When photographing at zoos it it difficult to remember afterwards what you have seen. So, to aid my memory, I photograph the captions on the enclosures. Later, when I have identified the photos, I delete the caption photos to save space.
When visiting zoos, I am often disappointed that some animals that I would like to photograph are not outside. Animals are animals and have regular routines so it is often best to ask keepers about their habits, feeding times, etc. Failing that, try to come back later and the animals may oblige. I was very fortunate at Whipsnade Zoo and managed to get photos of European Lynx and Wolverines simply by returning just before closing time.
So, if at first you don't succeed, try, try and try again !
I have just posted photos from our trip to London in the LONDON 2014 page.
I hope to post photos from London Zoo
I have been away for several days up to London and the Home Counties visiting the sights and also London Zoo and Whipsnade Zoo. So I have many more photos to sort through and edit. In the meantime I will finish the blog entry for our SOUTHERN ENGLAND visit.
Keep watching for the LONDON trip as there will be some unique images in that page.
I've just been away for a few days near the New Forest visiting Arundel, Marwell Zoo, Beaulieu Motor Museum, Libertys Raptor Centre and a Shire Horse Centre. Loads of photos to wade through and edit but if you check in this week I promise you that it will be worthwhile as there are some very special photos I want to share with you.....
Here is a little taster - please look for the SOUTHERN ENGLAND VISIT page, which I will be posting to later today and for the next few days.....
We all know that the subject is important to a photograph, but sometimes we forget about how important it is.
Take a look at this photo.
It is pretty boring, but Why?
Well the horizon line about halfway through the photo doesn't help, but the only subject is the African plain which consists of acres of grass and a few bushes. Although there is a herd of animals in the far distance, it is difficult to see what they are. There is no real point of interest. The eye scans the photo, finds nothing to focus upon and you get bored very quickly.
Now look at this photo which is similar but has a subject.
The obvious subject here is a Wildebeest. However, although we can distinguish what it is, there are problems. It is central in the frame and that gives a "static", balanced composition. The eye is immediately drawn to the centre of the frame without looking elsewhere and then has no other place to scan. The animal although obvious is still quite small in the frame. While this shows it's environment, it doesn't show us much of the animal.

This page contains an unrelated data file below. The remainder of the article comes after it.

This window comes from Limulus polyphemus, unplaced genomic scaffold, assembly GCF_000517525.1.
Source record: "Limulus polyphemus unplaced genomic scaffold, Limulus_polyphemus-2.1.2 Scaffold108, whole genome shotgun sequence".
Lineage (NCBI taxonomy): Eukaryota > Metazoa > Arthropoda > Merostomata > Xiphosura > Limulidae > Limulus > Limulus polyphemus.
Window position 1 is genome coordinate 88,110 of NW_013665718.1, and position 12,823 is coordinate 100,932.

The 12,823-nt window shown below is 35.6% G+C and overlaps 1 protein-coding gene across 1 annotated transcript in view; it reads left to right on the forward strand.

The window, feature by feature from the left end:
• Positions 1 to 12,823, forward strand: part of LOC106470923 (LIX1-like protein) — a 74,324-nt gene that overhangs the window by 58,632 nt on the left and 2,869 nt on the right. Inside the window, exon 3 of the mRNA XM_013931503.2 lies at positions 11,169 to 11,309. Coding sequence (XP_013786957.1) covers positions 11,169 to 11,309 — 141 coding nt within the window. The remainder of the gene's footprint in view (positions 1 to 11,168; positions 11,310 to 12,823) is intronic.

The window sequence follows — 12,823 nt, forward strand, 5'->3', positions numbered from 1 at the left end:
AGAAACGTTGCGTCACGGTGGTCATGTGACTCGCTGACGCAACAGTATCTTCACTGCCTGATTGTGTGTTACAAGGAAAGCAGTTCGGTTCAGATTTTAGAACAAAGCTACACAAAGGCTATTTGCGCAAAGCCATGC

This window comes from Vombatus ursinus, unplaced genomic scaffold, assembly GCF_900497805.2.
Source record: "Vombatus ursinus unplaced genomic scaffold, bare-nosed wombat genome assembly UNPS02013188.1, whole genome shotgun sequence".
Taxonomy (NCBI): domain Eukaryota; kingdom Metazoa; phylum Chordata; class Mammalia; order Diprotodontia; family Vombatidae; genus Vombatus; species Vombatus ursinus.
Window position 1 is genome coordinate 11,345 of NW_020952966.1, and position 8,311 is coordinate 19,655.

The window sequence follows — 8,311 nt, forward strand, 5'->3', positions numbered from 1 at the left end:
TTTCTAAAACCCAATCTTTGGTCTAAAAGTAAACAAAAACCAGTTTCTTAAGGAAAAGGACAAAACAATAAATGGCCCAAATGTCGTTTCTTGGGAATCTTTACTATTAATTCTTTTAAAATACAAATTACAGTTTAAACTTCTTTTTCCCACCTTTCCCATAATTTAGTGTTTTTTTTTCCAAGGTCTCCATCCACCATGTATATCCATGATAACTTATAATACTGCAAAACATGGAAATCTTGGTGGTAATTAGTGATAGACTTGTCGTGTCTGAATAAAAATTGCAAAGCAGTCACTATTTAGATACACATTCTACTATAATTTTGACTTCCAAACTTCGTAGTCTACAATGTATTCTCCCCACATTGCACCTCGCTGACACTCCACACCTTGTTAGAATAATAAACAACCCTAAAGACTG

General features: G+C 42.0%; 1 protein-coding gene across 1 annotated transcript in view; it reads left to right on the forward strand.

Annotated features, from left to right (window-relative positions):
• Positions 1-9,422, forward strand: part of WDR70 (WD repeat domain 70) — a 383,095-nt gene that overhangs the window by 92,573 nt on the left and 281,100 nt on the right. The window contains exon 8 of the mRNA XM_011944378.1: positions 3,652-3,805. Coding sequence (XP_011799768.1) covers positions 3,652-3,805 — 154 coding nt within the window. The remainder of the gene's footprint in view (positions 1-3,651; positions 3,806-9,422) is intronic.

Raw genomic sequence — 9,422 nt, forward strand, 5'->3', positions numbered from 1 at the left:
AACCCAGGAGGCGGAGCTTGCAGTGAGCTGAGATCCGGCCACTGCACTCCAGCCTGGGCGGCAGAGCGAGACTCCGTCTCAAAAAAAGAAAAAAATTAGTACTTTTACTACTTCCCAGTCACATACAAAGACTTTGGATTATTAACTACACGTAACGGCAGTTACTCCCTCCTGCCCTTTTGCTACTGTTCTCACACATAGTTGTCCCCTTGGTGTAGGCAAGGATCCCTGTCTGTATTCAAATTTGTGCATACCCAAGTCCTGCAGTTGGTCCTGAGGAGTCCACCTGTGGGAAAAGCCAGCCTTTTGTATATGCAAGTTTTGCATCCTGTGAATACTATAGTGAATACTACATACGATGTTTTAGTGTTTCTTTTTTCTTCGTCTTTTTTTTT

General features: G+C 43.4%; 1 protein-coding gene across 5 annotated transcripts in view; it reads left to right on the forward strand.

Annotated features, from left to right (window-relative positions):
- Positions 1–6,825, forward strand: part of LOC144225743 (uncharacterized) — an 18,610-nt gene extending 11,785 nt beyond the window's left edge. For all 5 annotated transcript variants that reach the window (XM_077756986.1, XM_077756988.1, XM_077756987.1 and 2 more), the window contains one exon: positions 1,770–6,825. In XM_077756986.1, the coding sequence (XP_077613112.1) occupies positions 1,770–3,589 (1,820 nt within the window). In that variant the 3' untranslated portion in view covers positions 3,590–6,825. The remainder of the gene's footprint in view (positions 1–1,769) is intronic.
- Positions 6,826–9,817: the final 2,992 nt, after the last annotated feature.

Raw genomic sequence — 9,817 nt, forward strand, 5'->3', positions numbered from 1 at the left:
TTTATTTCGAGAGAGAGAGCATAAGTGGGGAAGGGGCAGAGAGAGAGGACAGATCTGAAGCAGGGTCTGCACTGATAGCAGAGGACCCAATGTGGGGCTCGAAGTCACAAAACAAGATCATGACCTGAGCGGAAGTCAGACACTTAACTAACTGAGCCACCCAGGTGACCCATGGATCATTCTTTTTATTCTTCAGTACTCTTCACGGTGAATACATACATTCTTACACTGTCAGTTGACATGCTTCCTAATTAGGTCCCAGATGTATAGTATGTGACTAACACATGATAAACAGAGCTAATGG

So from these examples we can see that there are a couple of important factors regarding Subject.
1. The subject should be OBVIOUS. It is the centre of interest to the viewer.
2. The SIZE of the subject is important to the viewer.
3. The POSITION of the subject is important. (See Tips - Rule of Thirds)
Even with cropping, the photo isn't great because magnifying the image introduces noise. But it is better than the original because the subject is larger, is better positioned in the frame and these is some foreground interest which also provides environmental interest.
The temptation of many photographers is to photograph what they see. However, depending on lens choice, the camera rarely sees a scene how the human eye sees it. This is particularly true with landscape photos. The eye scans the scene as your head moves to take in the whole scene. Therefore we see a composite view while the photo is a single frame. The result is often disappointing.
So choose the important part of the scene and concentrate on how to show it at it's best.
SELECT then COMPOSE.
Sometimes you don't always need a full spectrum of colour or detail to create a powerful image. Using the silhouette concentrates the eye upon shape and shape can be a powerful symbol.
Take a look at this WW1 photo taken by Ernest Brooks.
Could it have been as powerful as a "normal" photograph? I doubt it very much. You don't need to know who the men are, just their purpose. It is a powerful symbol of the grim reality of war, men resigned to their duty.
To take a silhouette, simply choose a good shape for a subject, then photograph against the light exposing for the light background and not the subject. Use Aperture Priority for greater control and adjust the exposure as required until the desired result is achieved.
I am a retired IT professional. I use my spare time by travelling and taking photographs. I love wildlife and history.